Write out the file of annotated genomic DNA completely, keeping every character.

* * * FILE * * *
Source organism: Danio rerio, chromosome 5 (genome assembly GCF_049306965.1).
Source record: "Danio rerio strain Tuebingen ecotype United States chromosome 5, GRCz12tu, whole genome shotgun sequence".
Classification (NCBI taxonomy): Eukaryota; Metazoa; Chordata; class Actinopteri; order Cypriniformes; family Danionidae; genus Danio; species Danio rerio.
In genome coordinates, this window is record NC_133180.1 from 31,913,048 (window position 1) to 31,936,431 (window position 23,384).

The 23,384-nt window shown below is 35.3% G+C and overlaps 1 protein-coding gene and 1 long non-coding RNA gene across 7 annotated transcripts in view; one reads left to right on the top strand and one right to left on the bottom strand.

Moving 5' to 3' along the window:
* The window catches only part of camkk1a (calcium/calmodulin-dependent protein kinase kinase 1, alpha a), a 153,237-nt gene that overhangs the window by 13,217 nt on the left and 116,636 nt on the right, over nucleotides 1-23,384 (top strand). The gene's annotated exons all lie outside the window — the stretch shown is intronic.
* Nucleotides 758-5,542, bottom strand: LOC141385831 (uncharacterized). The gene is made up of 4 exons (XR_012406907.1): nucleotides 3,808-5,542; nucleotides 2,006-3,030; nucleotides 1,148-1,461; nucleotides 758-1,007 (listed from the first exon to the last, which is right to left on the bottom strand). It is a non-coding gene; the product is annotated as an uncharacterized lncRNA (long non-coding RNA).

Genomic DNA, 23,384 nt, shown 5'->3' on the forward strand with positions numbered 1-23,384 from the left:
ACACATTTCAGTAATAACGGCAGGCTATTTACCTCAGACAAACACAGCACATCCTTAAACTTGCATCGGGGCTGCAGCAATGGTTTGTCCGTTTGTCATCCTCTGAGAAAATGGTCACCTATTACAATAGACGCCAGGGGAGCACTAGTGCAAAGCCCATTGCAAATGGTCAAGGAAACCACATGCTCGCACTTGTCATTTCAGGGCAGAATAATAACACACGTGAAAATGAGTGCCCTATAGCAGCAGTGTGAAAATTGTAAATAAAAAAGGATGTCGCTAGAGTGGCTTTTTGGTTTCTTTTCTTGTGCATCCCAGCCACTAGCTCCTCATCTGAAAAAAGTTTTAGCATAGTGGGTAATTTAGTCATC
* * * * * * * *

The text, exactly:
Source organism: Danio rerio, chromosome 5 (genome assembly GCF_049306965.1).
Source record: "Danio rerio strain Tuebingen ecotype United States chromosome 5, GRCz12tu, whole genome shotgun sequence".
Classification (NCBI taxonomy): Eukaryota; Metazoa; Chordata; class Actinopteri; order Cypriniformes; family Danionidae; genus Danio; species Danio rerio.
In genome coordinates, this window is record NC_133180.1 from 31,913,048 (window position 1) to 31,936,431 (window position 23,384).

The 23,384-nt window shown below is 35.3% G+C and overlaps 1 protein-coding gene and 1 long non-coding RNA gene across 7 annotated transcripts in view; one reads left to right on the top strand and one right to left on the bottom strand.

Moving 5' to 3' along the window:
* The window catches only part of camkk1a (calcium/calmodulin-dependent protein kinase kinase 1, alpha a), a 153,237-nt gene that overhangs the window by 13,217 nt on the left and 116,636 nt on the right, over nucleotides 1-23,384 (top strand). The gene's annotated exons all lie outside the window — the stretch shown is intronic.
* Nucleotides 758-5,542, bottom strand: LOC141385831 (uncharacterized). The gene is made up of 4 exons (XR_012406907.1): nucleotides 3,808-5,542; nucleotides 2,006-3,030; nucleotides 1,148-1,461; nucleotides 758-1,007 (listed from the first exon to the last, which is right to left on the bottom strand). It is a non-coding gene; the product is annotated as an uncharacterized lncRNA (long non-coding RNA).

Genomic DNA, 23,384 nt, shown 5'->3' on the forward strand with positions numbered 1-23,384 from the left:
ACACATTTCAGTAATAACGGCAGGCTATTTACCTCAGACAAACACAGCACATCCTTAAACTTGCATCGGGGCTGCAGCAATGGTTTGTCCGTTTGTCATCCTCTGAGAAAATGGTCACCTATTACAATAGACGCCAGGGGAGCACTAGTGCAAAGCCCATTGCAAATGGTCAAGGAAACCACATGCTCGCACTTGTCATTTCAGGGCAGAATAATAACACACGTGAAAATGAGTGCCCTATAGCAGCAGTGTGAAAATTGTAAATAAAAAAGGATGTCGCTAGAGTGGCTTTTTGGTTTCTTTTCTTGTGCATCCCAGCCACTAGCTCCTCATCTGAAAAAAGTTTTAGCATAGTGGGTAATTTAGTCATC